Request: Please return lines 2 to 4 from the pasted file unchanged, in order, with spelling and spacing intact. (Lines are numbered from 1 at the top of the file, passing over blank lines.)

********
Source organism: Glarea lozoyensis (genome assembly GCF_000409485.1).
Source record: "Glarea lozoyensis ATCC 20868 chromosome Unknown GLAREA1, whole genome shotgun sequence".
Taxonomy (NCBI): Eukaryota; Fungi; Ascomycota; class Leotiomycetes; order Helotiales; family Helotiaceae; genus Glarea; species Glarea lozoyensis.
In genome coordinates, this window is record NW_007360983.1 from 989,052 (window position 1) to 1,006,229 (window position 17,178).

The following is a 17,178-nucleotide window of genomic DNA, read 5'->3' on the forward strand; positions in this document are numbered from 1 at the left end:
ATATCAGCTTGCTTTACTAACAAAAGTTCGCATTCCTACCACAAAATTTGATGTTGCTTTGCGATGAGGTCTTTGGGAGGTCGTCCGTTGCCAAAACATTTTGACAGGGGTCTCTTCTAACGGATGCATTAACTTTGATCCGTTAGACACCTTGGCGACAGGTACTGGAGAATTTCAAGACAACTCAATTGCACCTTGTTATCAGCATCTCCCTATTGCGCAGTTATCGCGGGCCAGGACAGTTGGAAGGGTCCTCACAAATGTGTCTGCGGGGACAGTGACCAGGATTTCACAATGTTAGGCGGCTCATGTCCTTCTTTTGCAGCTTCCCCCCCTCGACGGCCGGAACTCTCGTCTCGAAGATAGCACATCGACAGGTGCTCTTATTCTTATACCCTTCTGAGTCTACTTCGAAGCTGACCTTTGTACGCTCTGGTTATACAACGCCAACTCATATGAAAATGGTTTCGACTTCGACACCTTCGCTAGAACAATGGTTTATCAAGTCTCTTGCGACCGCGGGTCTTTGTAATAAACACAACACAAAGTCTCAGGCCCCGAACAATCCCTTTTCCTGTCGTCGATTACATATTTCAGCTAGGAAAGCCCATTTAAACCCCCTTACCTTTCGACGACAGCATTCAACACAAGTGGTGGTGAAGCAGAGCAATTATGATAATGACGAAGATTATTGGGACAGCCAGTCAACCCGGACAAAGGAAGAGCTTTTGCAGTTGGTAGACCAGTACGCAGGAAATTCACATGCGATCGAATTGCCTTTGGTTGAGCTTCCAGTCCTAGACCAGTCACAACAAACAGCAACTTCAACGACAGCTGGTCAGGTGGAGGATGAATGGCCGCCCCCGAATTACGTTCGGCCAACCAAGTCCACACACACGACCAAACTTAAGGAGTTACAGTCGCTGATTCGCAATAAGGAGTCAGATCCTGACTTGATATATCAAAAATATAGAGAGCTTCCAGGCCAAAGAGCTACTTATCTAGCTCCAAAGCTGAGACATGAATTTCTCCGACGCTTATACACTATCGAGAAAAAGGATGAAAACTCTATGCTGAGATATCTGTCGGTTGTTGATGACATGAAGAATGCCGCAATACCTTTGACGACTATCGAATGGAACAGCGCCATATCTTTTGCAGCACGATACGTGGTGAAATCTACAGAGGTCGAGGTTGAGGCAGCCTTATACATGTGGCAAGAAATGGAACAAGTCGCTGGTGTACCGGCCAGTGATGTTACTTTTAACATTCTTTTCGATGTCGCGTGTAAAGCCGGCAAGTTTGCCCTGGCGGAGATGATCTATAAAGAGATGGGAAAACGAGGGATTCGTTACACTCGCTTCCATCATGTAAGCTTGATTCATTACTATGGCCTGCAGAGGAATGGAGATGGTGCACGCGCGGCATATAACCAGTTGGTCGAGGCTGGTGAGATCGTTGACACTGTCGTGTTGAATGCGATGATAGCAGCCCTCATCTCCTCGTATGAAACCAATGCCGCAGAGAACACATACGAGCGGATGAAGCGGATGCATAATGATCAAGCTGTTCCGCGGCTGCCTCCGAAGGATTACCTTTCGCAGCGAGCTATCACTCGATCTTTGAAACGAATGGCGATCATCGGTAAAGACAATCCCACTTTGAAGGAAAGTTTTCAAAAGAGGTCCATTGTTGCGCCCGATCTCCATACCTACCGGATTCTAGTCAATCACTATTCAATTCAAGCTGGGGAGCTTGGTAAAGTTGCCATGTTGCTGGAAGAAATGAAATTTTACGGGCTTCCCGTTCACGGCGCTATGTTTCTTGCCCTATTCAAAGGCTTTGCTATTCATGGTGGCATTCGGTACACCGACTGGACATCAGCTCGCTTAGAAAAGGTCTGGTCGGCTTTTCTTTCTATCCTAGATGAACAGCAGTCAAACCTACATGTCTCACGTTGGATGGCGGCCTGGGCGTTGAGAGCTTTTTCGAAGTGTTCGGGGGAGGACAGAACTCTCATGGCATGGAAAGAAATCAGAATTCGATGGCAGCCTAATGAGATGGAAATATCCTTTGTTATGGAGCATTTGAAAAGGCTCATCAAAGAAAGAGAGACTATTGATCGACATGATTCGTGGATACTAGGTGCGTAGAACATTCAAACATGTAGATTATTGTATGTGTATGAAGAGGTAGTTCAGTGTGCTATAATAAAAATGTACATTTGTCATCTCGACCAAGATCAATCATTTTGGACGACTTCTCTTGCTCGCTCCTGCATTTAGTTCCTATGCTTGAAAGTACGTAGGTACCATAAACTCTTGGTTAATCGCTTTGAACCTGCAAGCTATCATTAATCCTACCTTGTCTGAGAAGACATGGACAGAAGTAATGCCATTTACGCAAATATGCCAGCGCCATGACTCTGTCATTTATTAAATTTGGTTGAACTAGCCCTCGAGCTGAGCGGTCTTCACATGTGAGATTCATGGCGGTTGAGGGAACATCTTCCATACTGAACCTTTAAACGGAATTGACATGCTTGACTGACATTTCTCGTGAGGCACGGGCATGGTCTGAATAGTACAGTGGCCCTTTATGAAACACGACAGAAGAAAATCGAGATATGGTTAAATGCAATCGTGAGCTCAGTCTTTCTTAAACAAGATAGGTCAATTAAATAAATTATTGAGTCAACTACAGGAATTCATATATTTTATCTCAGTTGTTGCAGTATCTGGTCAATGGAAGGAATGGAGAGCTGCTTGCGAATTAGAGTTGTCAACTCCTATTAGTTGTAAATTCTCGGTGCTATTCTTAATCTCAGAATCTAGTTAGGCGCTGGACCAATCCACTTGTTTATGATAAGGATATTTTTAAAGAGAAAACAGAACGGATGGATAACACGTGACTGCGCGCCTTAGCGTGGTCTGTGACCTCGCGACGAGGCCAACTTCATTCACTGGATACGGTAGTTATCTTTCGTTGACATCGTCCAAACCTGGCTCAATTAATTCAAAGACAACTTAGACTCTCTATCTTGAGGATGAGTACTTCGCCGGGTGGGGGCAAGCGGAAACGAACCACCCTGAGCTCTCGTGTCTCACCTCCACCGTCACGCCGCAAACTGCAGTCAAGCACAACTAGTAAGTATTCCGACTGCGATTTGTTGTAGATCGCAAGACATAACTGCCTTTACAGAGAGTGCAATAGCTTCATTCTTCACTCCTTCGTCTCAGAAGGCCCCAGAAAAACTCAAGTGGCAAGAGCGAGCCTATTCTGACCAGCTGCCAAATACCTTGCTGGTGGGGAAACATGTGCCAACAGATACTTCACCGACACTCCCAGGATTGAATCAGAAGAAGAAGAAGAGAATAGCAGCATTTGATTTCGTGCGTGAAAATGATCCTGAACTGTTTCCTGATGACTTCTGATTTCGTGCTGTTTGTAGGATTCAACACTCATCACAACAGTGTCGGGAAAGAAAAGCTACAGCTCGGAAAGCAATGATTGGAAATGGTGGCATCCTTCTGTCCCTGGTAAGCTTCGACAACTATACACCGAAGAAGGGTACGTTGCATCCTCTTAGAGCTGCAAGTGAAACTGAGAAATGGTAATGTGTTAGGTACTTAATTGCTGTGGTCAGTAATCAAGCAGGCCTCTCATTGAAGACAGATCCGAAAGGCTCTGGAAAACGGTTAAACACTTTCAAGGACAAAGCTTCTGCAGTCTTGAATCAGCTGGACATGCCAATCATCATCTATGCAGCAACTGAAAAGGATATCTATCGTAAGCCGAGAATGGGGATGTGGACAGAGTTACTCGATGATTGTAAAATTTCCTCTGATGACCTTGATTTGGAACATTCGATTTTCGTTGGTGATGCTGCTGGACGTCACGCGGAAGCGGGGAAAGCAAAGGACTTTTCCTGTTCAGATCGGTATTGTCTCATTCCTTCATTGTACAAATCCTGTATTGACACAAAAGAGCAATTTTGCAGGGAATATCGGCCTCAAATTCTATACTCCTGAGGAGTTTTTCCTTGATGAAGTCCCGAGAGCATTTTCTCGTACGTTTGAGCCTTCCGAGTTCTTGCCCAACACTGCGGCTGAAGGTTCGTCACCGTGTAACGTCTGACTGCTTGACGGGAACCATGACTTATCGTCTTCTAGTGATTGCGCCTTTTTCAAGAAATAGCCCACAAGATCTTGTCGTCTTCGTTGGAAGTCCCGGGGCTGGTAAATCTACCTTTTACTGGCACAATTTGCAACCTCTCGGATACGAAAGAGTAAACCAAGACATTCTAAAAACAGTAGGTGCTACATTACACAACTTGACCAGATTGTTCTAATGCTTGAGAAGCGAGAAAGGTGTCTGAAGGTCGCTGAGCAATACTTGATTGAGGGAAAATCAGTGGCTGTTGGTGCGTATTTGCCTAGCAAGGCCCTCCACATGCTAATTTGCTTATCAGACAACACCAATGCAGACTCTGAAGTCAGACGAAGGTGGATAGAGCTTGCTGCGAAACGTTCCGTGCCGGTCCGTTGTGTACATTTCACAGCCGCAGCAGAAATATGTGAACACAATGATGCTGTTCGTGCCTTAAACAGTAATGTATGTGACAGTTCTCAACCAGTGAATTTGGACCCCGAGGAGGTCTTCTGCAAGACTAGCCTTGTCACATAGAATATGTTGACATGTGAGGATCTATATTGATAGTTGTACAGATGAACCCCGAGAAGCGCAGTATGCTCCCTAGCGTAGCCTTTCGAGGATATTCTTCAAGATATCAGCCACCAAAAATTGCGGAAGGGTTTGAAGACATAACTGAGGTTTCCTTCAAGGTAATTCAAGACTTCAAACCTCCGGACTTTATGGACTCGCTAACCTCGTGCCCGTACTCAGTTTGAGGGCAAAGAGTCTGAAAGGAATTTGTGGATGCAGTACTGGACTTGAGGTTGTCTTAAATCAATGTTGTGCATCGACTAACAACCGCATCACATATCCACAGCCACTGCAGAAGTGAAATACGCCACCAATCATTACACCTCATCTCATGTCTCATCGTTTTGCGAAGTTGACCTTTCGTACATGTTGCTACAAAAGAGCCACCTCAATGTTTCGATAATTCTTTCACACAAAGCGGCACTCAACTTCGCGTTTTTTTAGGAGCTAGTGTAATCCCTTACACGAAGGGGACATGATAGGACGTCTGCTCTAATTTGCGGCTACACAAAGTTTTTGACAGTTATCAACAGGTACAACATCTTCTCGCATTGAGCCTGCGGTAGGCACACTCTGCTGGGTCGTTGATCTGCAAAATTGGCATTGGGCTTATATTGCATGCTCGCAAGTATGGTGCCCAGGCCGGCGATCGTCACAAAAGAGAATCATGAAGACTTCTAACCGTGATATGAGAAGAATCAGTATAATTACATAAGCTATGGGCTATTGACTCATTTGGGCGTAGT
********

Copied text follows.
Source record: "Glarea lozoyensis ATCC 20868 chromosome Unknown GLAREA1, whole genome shotgun sequence".
Taxonomy (NCBI): Eukaryota; Fungi; Ascomycota; class Leotiomycetes; order Helotiales; family Helotiaceae; genus Glarea; species Glarea lozoyensis.
In genome coordinates, this window is record NW_007360983.1 from 989,052 (window position 1) to 1,006,229 (window position 17,178).